Top Toolbar


Prompt Treatment Is Important

Once you have identified that you are experiencing a bleeding episode, it is important to treat as soon as possible. After administering your bleeding disorder medication, it will circulate quickly in your bloodstream. This allows your body to use it right away to form the needed blood clot. Once the blood clot is made and the bleeding has stopped, the body begins to reabsorb the blood that has leaked into your tissues and joints..

Without prompt treatment, extra blood can pool in your joints or soft tissues and cause pain and swelling that takes longer to go away.

If treatment is administered soon after a bleed starts, the bleeding will stop faster, and less blood will need to be reabsorbed. If there is any doubt about whether to treat, always decide on the side of caution: When in doubt, treat.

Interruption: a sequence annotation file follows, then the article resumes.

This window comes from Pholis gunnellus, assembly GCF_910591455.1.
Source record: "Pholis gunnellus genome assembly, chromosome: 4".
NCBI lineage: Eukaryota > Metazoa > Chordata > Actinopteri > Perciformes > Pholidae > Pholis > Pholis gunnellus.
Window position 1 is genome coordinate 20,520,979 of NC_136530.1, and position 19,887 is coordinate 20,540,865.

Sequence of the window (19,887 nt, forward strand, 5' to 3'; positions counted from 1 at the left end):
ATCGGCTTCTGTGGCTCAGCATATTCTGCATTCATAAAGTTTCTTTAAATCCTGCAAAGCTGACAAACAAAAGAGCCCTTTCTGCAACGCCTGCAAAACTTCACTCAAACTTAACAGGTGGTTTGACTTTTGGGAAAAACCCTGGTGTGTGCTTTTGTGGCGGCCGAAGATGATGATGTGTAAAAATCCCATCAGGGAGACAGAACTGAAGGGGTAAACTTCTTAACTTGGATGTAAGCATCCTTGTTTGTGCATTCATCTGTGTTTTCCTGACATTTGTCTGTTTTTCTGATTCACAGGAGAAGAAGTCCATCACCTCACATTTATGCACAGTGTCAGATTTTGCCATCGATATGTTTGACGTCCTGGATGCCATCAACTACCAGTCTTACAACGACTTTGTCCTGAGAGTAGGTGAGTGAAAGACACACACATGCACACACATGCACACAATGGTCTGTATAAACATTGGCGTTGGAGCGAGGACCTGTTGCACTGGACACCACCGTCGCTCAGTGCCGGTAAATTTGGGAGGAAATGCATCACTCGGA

If you want more information about different types of bleeds, please go to Identifying Types of Bleeds.

While not all bleeds occur in joints, joints are particularly prone to secondary damage from bleeding episodes. Joint damage, which we call hemarthropathy, occurs more commonly over time from repeated bleeding into a joint. However, even minor joint bleeds or microbleeds can lead to damage. Early treatment will minimize the risk of joint damage.

If you want more information about joint bleeds and what you can do to limit damage to your joints, please go to Joint Protection.

First Aid

In general, small cuts and scrapes are treated with usual first-aid measures: clean the cut and then apply pressure and an adhesive bandage. 

Deep cuts or internal bleeding, such as bleeding into the joints or muscles, will require administration of your bleeding disorder medication to help your body produce a firm blood clot and stop the bleeding.

Additionally, you can use the acronym P.R.I.C.E. to treat acute bleeding episodes. P.R.I.C.E. stands for Protect, Rest, Ice, Compression, and Elevation. This will support the healing processes and decrease the experience of pain. If you want more information about P.R.I.C.E., please take a look at this document: